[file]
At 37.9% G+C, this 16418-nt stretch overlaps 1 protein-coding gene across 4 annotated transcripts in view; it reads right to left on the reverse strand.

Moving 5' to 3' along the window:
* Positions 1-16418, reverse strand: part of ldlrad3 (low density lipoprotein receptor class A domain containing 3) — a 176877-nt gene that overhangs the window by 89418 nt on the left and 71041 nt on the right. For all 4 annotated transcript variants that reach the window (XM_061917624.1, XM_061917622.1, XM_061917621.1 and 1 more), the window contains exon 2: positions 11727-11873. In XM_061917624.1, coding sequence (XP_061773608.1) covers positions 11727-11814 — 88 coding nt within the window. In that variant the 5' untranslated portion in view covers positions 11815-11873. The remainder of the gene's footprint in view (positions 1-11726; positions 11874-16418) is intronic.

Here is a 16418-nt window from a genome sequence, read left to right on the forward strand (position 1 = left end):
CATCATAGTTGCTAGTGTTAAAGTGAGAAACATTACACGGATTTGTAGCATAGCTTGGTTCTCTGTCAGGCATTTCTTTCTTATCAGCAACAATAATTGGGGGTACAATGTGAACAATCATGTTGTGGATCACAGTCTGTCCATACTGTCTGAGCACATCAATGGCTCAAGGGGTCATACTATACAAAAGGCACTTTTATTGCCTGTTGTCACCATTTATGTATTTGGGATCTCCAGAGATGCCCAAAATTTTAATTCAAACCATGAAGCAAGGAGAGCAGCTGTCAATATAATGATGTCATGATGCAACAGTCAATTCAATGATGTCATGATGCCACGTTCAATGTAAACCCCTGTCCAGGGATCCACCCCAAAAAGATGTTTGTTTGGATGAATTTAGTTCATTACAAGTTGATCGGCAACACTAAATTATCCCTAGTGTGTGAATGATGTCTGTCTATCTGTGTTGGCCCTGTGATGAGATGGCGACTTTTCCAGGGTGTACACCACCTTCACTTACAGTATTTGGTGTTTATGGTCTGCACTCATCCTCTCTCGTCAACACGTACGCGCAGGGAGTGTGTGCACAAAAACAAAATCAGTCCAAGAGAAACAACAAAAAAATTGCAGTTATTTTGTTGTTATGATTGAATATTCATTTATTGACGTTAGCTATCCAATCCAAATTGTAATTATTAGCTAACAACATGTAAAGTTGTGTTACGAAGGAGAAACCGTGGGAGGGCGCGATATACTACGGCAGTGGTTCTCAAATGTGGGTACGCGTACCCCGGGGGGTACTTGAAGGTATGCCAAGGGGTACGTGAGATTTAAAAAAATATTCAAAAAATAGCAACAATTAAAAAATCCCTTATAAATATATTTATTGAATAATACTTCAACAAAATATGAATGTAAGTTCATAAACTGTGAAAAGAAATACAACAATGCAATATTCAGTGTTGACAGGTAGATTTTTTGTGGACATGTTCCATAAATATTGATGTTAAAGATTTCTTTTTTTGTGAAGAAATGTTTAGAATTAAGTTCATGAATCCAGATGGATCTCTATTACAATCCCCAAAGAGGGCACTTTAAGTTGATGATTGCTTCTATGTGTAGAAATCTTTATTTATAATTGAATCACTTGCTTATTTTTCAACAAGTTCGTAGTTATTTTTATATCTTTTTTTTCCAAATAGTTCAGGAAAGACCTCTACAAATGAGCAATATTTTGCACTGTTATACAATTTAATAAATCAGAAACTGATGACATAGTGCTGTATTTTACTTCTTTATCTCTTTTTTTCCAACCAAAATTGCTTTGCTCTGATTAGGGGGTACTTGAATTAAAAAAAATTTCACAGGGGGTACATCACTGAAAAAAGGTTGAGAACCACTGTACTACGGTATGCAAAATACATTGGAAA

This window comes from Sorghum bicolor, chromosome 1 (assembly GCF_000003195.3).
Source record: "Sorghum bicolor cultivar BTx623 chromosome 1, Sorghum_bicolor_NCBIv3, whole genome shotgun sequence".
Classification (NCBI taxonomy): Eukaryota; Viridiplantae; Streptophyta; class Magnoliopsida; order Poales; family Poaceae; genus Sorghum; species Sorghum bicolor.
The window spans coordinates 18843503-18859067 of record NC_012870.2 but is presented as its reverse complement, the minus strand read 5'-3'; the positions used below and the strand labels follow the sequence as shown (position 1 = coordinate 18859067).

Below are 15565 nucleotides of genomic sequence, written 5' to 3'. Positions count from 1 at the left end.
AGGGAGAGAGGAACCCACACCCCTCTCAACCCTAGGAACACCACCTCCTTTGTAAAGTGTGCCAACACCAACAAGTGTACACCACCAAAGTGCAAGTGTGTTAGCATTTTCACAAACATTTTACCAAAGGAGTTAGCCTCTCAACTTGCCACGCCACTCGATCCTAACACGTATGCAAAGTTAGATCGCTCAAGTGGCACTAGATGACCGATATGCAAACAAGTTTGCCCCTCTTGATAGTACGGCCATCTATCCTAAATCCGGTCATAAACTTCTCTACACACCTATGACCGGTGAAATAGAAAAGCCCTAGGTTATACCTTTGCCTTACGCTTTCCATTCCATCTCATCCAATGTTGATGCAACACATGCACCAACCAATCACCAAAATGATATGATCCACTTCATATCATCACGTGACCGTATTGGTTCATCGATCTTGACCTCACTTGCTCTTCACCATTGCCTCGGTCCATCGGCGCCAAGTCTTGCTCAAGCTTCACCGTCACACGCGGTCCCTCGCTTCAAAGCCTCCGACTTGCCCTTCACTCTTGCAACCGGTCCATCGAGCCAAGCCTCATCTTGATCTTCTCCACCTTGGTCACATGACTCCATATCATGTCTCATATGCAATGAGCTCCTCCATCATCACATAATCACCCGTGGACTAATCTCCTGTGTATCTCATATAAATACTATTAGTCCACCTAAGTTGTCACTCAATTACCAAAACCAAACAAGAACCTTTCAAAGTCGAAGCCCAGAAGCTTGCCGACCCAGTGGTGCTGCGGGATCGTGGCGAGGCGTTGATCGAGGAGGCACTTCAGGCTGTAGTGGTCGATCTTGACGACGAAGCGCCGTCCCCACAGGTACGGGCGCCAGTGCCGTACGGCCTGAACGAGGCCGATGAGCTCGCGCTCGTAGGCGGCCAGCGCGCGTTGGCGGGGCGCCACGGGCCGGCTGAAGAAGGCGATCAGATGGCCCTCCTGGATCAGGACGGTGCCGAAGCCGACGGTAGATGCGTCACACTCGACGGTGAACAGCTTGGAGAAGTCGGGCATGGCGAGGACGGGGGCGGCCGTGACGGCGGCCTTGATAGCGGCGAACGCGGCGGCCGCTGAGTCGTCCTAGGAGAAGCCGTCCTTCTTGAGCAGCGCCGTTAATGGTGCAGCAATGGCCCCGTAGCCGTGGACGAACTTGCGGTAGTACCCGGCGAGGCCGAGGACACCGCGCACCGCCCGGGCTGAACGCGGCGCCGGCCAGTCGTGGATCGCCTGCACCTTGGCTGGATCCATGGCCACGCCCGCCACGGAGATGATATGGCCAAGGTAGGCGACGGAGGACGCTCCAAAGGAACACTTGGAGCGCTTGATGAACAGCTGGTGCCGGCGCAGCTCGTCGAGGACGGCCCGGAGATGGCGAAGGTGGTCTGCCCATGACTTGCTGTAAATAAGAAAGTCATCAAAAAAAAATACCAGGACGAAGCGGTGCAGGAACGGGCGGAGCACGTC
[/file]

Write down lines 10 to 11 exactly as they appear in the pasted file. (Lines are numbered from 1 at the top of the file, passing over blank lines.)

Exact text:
Below are 15565 nucleotides of genomic sequence, written 5' to 3'. Positions count from 1 at the left end.
AGGGAGAGAGGAACCCACACCCCTCTCAACCCTAGGAACACCACCTCCTTTGTAAAGTGTGCCAACACCAACAAGTGTACACCACCAAAGTGCAAGTGTGTTAGCATTTTCACAAACATTTTACCAAAGGAGTTAGCCTCTCAACTTGCCACGCCACTCGATCCTAACACGTATGCAAAGTTAGATCGCTCAAGTGGCACTAGATGACCGATATGCAAACAAGTTTGCCCCTCTTGATAGTACGGCCATCTATCCTAAATCCGGTCATAAACTTCTCTACACACCTATGACCGGTGAAATAGAAAAGCCCTAGGTTATACCTTTGCCTTACGCTTTCCATTCCATCTCATCCAATGTTGATGCAACACATGCACCAACCAATCACCAAAATGATATGATCCACTTCATATCATCACGTGACCGTATTGGTTCATCGATCTTGACCTCACTTGCTCTTCACCATTGCCTCGGTCCATCGGCGCCAAGTCTTGCTCAAGCTTCACCGTCACACGCGGTCCCTCGCTTCAAAGCCTCCGACTTGCCCTTCACTCTTGCAACCGGTCCATCGAGCCAAGCCTCATCTTGATCTTCTCCACCTTGGTCACATGACTCCATATCATGTCTCATATGCAATGAGCTCCTCCATCATCACATAATCACCCGTGGACTAATCTCCTGTGTATCTCATATAAATACTATTAGTCCACCTAAGTTGTCACTCAATTACCAAAACCAAACAAGAACCTTTCAAAGTCGAAGCCCAGAAGCTTGCCGACCCAGTGGTGCTGCGGGATCGTGGCGAGGCGTTGATCGAGGAGGCACTTCAGGCTGTAGTGGTCGATCTTGACGACGAAGCGCCGTCCCCACAGGTACGGGCGCCAGTGCCGTACGGCCTGAACGAGGCCGATGAGCTCGCGCTCGTAGGCGGCCAGCGCGCGTTGGCGGGGCGCCACGGGCCGGCTGAAGAAGGCGATCAGATGGCCCTCCTGGATCAGGACGGTGCCGAAGCCGACGGTAGATGCGTCACACTCGACGGTGAACAGCTTGGAGAAGTCGGGCATGGCGAGGACGGGGGCGGCCGTGACGGCGGCCTTGATAGCGGCGAACGCGGCGGCCGCTGAGTCGTCCTAGGAGAAGCCGTCCTTCTTGAGCAGCGCCGTTAATGGTGCAGCAATGGCCCCGTAGCCGTGGACGAACTTGCGGTAGTACCCGGCGAGGCCGAGGACACCGCGCACCGCCCGGGCTGAACGCGGCGCCGGCCAGTCGTGGATCGCCTGCACCTTGGCTGGATCCATGGCCACGCCCGCCACGGAGATGATATGGCCAAGGTAGGCGACGGAGGACGCTCCAAAGGAACACTTGGAGCGCTTGATGAACAGCTGGTGCCGGCGCAGCTCGTCGAGGACGGCCCGGAGATGGCGAAGGTGGTCTGCCCATGACTTGCTGTAAATAAGAAAGTCATCAAAAAAAAATACCAGGACGAAGCGGTGCAGGAACGGGCGGAGCACGTC